But, even as he thinks it, he realizes that there are not many who would be in attendance. Harry isn’t sure, exactly, what Snape thought of him towards the end, but he suspects, nonetheless, that the man would have been most displeased if the only person at his funeral were Harry Potter. Probably, he would say that it would be better just to not have one at all.

Seeming to sense the direction of his thoughts, Hermione leans over and grabs his hand, giving it a gentle squeeze.

“It’ll be all right,” she says, and it is an absolute, a promise.

A promise.

He sighs. “I broke our promise, you know?”

She looks mildly surprised at that, but it is Ron who says, “You’re not dead yet, mate.”

He’s as good as, Harry wants to argue, but the words will not come. They are both watching him closely again, though they probably already know what he is thinking, what he would say if he could just open his mouth and say it.

“We have the rest of our lives,” Hermione says after a long moment. “So if the whole ‘living’ thing gets hard, then we’ll be here anyway.”

“Or we’ll be in Greece,” Ron adds. “But you’ll be there too, ‘course.”

“I think he really does want to go to Greece,” Harry tells Hermione, lips twitching.

“He wants long, romantic walks on the beach too,” Hermione responds in that wise, all-knowing voice she uses so often. “He just doesn’t know it yet.”

“Well, as long as it’s with you,” Ron says, “I s’pose it couldn’t be so bad.”

“Ah, but knowing you two, someone would end up in the water,” she teases.

“I’ve never been to the beach,” Harry admits. “I don’t even know how to swim.”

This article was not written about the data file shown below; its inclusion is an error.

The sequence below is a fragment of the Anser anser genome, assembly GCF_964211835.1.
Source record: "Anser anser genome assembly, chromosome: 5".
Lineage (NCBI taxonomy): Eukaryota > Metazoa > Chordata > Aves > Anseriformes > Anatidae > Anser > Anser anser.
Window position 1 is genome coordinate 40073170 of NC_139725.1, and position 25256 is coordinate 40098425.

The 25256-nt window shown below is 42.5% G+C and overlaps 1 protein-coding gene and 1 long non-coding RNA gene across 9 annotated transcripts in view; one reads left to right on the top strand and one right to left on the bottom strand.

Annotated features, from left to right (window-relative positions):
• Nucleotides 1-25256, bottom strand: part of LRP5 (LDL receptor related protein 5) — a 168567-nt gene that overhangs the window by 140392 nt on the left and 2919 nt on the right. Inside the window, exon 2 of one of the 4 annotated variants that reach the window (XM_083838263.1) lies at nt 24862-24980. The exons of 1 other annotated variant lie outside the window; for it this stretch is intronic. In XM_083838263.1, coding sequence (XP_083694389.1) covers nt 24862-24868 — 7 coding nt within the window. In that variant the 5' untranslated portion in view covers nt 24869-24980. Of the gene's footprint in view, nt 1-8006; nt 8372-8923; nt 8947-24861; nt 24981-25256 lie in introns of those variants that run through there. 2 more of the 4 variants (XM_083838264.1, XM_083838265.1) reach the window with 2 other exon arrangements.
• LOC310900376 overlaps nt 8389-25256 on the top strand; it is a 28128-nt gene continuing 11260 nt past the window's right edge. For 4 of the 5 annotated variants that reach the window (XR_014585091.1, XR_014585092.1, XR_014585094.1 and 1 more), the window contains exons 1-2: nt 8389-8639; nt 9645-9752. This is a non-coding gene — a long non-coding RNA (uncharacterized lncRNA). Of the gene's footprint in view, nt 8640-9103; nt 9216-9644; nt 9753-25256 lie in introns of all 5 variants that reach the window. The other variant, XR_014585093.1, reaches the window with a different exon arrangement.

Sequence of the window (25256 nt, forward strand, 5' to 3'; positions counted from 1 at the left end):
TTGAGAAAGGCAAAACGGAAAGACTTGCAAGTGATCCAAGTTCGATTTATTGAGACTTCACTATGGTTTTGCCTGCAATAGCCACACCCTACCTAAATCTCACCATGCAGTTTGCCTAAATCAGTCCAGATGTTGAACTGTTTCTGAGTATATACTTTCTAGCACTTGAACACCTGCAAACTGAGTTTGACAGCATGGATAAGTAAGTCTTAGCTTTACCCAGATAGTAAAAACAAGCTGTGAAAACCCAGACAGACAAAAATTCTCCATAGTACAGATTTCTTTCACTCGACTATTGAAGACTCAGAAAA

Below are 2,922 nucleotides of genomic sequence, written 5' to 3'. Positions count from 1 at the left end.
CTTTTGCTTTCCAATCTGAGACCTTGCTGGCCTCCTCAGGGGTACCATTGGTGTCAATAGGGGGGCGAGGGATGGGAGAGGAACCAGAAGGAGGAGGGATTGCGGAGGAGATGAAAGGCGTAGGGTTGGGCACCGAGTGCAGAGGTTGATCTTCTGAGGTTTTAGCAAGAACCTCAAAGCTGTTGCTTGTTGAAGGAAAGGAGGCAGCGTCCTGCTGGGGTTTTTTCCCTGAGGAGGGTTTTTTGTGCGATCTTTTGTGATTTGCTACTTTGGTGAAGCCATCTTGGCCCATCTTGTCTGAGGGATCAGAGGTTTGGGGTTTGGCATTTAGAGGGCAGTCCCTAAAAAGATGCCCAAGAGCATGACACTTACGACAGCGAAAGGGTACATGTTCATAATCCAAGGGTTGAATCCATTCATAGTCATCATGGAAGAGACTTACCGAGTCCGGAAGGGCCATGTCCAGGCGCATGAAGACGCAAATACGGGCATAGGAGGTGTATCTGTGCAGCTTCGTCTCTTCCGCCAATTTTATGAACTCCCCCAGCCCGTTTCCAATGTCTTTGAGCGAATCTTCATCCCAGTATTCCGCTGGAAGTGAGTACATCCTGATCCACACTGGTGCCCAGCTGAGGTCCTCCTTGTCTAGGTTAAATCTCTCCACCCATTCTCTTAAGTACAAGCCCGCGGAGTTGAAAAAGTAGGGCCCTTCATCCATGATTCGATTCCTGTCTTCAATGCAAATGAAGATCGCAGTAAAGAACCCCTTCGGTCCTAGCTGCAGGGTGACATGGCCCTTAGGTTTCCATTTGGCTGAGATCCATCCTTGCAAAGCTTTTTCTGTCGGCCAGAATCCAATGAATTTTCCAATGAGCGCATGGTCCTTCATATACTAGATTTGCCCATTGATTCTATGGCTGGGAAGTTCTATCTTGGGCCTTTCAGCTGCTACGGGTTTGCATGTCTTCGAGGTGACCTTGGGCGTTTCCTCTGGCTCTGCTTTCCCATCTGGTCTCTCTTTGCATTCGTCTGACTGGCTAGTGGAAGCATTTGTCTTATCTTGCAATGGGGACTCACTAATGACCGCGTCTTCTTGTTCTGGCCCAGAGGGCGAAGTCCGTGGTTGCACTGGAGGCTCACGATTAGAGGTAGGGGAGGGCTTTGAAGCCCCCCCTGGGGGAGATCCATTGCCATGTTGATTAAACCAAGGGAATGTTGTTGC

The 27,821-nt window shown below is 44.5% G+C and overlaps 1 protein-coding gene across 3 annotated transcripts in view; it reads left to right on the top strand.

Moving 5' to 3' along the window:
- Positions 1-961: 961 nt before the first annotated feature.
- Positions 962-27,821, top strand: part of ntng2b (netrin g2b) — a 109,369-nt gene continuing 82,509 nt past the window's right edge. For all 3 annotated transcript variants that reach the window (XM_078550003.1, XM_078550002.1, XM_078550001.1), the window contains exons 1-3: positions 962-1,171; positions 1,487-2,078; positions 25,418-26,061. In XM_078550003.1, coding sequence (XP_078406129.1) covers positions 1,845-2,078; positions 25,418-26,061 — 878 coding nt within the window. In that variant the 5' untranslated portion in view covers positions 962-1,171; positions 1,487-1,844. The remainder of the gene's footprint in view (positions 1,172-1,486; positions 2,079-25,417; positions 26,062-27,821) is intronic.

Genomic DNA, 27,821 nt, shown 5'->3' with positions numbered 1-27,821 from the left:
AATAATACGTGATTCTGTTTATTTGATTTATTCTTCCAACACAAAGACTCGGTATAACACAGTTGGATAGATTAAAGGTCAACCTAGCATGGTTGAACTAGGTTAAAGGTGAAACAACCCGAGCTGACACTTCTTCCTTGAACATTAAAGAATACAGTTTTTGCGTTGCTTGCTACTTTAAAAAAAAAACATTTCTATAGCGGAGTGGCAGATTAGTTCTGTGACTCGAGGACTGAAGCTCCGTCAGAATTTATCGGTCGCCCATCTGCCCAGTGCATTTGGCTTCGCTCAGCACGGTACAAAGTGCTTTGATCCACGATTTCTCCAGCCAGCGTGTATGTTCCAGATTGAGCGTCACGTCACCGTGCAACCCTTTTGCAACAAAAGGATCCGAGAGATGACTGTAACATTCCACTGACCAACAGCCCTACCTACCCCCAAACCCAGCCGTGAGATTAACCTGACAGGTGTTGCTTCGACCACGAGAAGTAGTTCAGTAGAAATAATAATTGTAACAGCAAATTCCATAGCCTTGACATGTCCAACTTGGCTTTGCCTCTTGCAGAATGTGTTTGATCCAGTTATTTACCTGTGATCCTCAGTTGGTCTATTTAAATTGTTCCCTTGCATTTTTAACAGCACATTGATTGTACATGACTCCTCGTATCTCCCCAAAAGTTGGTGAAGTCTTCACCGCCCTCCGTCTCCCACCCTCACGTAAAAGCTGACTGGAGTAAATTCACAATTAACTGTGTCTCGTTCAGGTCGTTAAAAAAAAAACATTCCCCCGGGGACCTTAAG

“Well,” Hermione says, thoughtful, “we could teach you, couldn’t we? Better than Gillyweed, don’t you think so?”

It becomes more than an idea thrown out to ease the tension, then. They stay there for quite a long time, the rest of their conversation not forgotten, certainly not behind them, but no longer at the centre of their thoughts. In the beginning, the list might have been rather arbitrary—there are some things they managed while they were on the run, but Harry will be the first to tell Hermione that she didn’t really learn how to cook—but at some point it became a goal, something to continue on for. The promise they made was not really about the words with which they invoked it; rather, it was the verbalization of something far deeper, a different sort of pact.

When Harry was a child, he was frequently left behind. When circumstances dictated that he could not be, he was certainly not a welcome addition to an otherwise perfect family. He does not think he ever loved his aunt or uncle or Dudley, but if he ever tried to, he was punished for it just the same as he might have been for being disrespectful, for undermining their control over him. Leaving Privet Drive for Hogwarts was better, but now he understands that he left the Dursleys’ control to instead be put under Dumbledore’s—rather, he had been under Dumbledore’s control the entire time, well before he even knew who Dumbledore was.